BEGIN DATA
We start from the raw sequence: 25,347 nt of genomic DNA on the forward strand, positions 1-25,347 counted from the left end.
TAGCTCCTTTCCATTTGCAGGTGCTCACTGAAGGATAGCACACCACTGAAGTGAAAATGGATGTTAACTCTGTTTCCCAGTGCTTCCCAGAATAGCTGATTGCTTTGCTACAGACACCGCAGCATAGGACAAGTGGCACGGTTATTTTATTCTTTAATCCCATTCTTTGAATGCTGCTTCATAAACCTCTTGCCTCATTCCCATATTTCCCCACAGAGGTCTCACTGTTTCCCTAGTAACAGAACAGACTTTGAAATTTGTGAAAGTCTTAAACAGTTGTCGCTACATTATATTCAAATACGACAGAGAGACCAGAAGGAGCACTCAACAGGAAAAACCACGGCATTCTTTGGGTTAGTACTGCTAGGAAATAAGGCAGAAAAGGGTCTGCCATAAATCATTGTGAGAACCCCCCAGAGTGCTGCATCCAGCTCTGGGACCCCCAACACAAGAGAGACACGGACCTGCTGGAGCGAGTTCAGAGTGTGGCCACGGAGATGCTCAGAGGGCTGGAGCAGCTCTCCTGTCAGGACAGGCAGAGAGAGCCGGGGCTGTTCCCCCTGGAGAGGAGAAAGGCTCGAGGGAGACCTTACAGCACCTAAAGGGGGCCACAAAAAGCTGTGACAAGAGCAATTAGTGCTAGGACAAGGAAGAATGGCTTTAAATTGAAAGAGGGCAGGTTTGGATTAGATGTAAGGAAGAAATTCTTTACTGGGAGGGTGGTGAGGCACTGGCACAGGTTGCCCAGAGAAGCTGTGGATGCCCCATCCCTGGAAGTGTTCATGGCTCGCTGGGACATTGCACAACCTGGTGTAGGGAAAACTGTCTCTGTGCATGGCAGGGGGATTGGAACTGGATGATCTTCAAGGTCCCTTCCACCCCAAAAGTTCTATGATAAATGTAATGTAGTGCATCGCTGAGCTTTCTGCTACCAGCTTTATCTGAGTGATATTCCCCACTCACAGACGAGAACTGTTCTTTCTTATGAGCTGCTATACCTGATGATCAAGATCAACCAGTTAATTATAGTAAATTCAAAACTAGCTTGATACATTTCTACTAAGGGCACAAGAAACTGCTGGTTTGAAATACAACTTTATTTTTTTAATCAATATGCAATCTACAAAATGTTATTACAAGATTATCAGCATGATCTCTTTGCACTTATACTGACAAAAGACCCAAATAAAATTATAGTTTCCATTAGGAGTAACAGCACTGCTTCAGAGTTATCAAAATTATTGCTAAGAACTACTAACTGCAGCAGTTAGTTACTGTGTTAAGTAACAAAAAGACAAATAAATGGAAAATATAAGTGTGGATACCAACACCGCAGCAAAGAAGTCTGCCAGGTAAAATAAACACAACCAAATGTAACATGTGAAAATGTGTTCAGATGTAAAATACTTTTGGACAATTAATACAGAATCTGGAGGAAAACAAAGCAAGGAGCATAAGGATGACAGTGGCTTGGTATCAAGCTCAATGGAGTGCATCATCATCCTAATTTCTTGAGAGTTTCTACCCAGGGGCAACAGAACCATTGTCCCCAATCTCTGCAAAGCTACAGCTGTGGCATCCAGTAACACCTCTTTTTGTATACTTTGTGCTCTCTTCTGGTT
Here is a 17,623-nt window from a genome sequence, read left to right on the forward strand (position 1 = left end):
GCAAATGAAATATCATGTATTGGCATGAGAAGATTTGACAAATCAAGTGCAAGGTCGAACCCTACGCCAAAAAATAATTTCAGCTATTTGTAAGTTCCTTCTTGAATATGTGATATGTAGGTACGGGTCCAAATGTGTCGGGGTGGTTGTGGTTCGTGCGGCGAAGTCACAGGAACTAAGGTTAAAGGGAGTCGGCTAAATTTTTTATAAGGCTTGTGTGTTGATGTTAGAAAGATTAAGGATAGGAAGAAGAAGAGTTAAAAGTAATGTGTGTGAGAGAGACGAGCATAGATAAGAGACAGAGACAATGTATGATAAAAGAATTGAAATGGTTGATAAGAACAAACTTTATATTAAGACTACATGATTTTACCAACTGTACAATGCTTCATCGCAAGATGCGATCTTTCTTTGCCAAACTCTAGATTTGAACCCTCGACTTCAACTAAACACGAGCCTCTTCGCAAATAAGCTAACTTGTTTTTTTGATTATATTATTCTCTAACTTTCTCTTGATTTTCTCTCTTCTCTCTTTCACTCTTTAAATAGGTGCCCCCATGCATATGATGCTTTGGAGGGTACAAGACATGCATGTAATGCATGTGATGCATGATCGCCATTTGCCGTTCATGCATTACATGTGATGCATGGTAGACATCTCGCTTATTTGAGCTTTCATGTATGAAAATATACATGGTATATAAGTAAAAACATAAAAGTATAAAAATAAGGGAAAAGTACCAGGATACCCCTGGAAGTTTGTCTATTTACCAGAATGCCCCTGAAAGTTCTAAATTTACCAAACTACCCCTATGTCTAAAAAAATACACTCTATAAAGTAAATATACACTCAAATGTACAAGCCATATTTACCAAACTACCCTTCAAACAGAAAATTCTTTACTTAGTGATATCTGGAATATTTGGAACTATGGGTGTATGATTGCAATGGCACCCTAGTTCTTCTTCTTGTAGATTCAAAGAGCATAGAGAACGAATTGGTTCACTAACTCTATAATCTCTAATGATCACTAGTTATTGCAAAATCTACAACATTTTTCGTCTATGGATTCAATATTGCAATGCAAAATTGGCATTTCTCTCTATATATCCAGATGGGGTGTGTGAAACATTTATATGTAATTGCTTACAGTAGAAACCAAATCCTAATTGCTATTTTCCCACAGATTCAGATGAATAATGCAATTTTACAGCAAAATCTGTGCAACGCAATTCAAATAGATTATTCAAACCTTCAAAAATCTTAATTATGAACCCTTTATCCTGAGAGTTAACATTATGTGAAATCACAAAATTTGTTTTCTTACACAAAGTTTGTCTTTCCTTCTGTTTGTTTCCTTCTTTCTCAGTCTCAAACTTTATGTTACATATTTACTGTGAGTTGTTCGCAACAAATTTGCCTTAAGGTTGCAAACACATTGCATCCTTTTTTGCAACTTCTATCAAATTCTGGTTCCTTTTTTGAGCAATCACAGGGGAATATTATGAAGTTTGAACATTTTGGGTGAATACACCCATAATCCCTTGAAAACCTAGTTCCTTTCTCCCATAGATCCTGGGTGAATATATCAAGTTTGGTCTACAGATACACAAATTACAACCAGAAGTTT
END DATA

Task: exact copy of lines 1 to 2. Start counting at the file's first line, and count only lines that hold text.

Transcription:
We start from the raw sequence: 25,347 nt of genomic DNA on the forward strand, positions 1-25,347 counted from the left end.
TAGCTCCTTTCCATTTGCAGGTGCTCACTGAAGGATAGCACACCACTGAAGTGAAAATGGATGTTAACTCTGTTTCCCAGTGCTTCCCAGAATAGCTGATTGCTTTGCTACAGACACCGCAGCATAGGACAAGTGGCACGGTTATTTTATTCTTTAATCCCATTCTTTGAATGCTGCTTCATAAACCTCTTGCCTCATTCCCATATTTCCCCACAGAGGTCTCACTGTTTCCCTAGTAACAGAACAGACTTTGAAATTTGTGAAAGTCTTAAACAGTTGTCGCTACATTATATTCAAATACGACAGAGAGACCAGAAGGAGCACTCAACAGGAAAAACCACGGCATTCTTTGGGTTAGTACTGCTAGGAAATAAGGCAGAAAAGGGTCTGCCATAAATCATTGTGAGAACCCCCCAGAGTGCTGCATCCAGCTCTGGGACCCCCAACACAAGAGAGACACGGACCTGCTGGAGCGAGTTCAGAGTGTGGCCACGGAGATGCTCAGAGGGCTGGAGCAGCTCTCCTGTCAGGACAGGCAGAGAGAGCCGGGGCTGTTCCCCCTGGAGAGGAGAAAGGCTCGAGGGAGACCTTACAGCACCTAAAGGGGGCCACAAAAAGCTGTGACAAGAGCAATTAGTGCTAGGACAAGGAAGAATGGCTTTAAATTGAAAGAGGGCAGGTTTGGATTAGATGTAAGGAAGAAATTCTTTACTGGGAGGGTGGTGAGGCACTGGCACAGGTTGCCCAGAGAAGCTGTGGATGCCCCATCCCTGGAAGTGTTCATGGCTCGCTGGGACATTGCACAACCTGGTGTAGGGAAAACTGTCTCTGTGCATGGCAGGGGGATTGGAACTGGATGATCTTCAAGGTCCCTTCCACCCCAAAAGTTCTATGATAAATGTAATGTAGTGCATCGCTGAGCTTTCTGCTACCAGCTTTATCTGAGTGATATTCCCCACTCACAGACGAGAACTGTTCTTTCTTATGAGCTGCTATACCTGATGATCAAGATCAACCAGTTAATTATAGTAAATTCAAAACTAGCTTGATACATTTCTACTAAGGGCACAAGAAACTGCTGGTTTGAAATACAACTTTATTTTTTTAATCAATATGCAATCTACAAAATGTTATTACAAGATTATCAGCATGATCTCTTTGCACTTATACTGACAAAAGACCCAAATAAAATTATAGTTTCCATTAGGAGTAACAGCACTGCTTCAGAGTTATCAAAATTATTGCTAAGAACTACTAACTGCAGCAGTTAGTTACTGTGTTAAGTAACAAAAAGACAAATAAATGGAAAATATAAGTGTGGATACCAACACCGCAGCAAAGAAGTCTGCCAGGTAAAATAAACACAACCAAATGTAACATGTGAAAATGTGTTCAGATGTAAAATACTTTTGGACAATTAATACAGAATCTGGAGGAAAACAAAGCAAGGAGCATAAGGATGACAGTGGCTTGGTATCAAGCTCAATGGAGTGCATCATCATCCTAATTTCTTGAGAGTTTCTACCCAGGGGCAACAGAACCATTGTCCCCAATCTCTGCAAAGCTACAGCTGTGGCATCCAGTAACACCTCTTTTTGTATACTTTGTGCTCTCTTCTGGTT